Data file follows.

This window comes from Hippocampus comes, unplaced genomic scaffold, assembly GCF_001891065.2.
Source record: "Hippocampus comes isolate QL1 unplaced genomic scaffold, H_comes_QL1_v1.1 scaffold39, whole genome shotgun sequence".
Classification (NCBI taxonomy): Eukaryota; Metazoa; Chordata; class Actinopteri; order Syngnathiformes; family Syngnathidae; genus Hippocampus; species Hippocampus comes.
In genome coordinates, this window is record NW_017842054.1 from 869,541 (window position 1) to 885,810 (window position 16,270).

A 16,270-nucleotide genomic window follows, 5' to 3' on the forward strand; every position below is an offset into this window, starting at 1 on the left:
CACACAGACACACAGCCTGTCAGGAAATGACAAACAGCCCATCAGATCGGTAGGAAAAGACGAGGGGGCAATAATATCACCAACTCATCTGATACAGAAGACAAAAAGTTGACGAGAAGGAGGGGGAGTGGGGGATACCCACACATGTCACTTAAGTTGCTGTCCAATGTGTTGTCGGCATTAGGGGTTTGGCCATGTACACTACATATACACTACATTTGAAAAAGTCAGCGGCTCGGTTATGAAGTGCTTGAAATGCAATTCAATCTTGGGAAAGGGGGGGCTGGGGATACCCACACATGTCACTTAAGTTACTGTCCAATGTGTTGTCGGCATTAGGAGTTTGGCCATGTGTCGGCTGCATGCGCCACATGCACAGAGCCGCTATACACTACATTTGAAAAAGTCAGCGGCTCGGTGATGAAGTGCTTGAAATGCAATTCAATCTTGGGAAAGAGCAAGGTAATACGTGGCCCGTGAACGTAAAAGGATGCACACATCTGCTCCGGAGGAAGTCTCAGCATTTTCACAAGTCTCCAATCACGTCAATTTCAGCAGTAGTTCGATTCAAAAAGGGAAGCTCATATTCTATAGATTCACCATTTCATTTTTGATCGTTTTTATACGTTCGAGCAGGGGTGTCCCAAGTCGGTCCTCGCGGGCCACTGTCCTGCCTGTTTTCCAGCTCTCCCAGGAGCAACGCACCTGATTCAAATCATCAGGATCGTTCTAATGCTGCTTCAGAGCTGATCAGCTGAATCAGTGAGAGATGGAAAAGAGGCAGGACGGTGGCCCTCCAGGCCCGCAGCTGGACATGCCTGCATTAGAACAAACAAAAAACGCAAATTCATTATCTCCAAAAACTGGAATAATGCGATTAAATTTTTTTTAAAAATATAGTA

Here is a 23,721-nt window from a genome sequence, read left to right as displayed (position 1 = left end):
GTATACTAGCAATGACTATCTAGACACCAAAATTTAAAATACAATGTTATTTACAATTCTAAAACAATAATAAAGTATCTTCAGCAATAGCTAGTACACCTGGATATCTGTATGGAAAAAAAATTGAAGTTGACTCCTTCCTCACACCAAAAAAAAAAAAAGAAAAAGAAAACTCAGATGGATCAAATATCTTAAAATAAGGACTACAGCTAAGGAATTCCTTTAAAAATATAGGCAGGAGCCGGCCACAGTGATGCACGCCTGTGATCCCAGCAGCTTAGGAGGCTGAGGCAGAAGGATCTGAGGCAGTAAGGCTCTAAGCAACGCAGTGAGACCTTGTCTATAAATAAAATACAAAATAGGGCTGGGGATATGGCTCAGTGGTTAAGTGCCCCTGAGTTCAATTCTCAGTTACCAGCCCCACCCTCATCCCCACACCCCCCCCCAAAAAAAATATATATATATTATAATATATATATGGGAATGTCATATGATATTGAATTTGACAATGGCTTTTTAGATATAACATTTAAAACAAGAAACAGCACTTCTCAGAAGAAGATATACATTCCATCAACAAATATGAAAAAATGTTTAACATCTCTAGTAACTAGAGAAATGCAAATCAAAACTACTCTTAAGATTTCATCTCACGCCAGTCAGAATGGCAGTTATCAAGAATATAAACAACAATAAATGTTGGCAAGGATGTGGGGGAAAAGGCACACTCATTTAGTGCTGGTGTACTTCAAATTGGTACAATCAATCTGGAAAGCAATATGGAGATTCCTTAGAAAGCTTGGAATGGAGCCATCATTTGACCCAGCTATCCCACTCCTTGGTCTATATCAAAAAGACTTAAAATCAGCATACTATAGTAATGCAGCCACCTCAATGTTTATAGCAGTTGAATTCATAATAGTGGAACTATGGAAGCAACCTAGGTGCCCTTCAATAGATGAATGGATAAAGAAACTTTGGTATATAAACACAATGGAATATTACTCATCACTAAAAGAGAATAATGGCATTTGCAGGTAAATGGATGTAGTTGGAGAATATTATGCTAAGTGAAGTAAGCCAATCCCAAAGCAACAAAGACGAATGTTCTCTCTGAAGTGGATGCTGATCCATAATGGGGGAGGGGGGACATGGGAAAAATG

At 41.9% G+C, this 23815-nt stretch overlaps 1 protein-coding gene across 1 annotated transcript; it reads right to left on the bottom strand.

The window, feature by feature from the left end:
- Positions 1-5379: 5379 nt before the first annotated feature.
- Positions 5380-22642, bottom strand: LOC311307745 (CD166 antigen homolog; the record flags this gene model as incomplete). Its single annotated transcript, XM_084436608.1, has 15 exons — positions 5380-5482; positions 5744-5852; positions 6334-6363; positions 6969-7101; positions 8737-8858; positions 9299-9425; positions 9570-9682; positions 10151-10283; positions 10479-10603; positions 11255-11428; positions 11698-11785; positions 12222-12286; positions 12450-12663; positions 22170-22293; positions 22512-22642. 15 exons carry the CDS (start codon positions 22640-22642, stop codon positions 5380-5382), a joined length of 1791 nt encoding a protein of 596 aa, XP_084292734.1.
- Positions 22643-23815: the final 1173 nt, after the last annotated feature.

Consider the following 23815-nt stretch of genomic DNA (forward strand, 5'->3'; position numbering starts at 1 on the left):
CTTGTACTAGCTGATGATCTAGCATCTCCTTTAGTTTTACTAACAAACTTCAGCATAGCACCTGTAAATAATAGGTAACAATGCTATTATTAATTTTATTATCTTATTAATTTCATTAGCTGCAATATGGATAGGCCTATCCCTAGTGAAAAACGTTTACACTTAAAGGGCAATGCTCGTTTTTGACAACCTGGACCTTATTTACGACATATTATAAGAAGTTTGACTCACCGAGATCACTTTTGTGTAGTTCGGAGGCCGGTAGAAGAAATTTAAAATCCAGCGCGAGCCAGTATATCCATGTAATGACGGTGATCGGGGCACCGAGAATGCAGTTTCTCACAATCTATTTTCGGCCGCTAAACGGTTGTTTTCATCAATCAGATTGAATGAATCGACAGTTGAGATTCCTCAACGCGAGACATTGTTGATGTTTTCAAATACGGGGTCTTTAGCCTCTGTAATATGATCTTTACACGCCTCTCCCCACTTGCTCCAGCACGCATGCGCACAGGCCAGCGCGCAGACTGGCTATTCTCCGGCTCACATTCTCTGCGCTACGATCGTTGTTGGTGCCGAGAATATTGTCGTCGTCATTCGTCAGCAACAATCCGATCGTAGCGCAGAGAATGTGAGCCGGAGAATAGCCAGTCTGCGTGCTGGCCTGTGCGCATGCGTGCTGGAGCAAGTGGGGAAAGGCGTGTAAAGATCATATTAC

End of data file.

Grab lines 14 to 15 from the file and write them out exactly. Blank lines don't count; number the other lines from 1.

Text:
Consider the following 23815-nt stretch of genomic DNA (forward strand, 5'->3'; position numbering starts at 1 on the left):
CTTGTACTAGCTGATGATCTAGCATCTCCTTTAGTTTTACTAACAAACTTCAGCATAGCACCTGTAAATAATAGGTAACAATGCTATTATTAATTTTATTATCTTATTAATTTCATTAGCTGCAATATGGATAGGCCTATCCCTAGTGAAAAACGTTTACACTTAAAGGGCAATGCTCGTTTTTGACAACCTGGACCTTATTTACGACATATTATAAGAAGTTTGACTCACCGAGATCACTTTTGTGTAGTTCGGAGGCCGGTAGAAGAAATTTAAAATCCAGCGCGAGCCAGTATATCCATGTAATGACGGTGATCGGGGCACCGAGAATGCAGTTTCTCACAATCTATTTTCGGCCGCTAAACGGTTGTTTTCATCAATCAGATTGAATGAATCGACAGTTGAGATTCCTCAACGCGAGACATTGTTGATGTTTTCAAATACGGGGTCTTTAGCCTCTGTAATATGATCTTTACACGCCTCTCCCCACTTGCTCCAGCACGCATGCGCACAGGCCAGCGCGCAGACTGGCTATTCTCCGGCTCACATTCTCTGCGCTACGATCGTTGTTGGTGCCGAGAATATTGTCGTCGTCATTCGTCAGCAACAATCCGATCGTAGCGCAGAGAATGTGAGCCGGAGAATAGCCAGTCTGCGTGCTGGCCTGTGCGCATGCGTGCTGGAGCAAGTGGGGAAAGGCGTGTAAAGATCATATTAC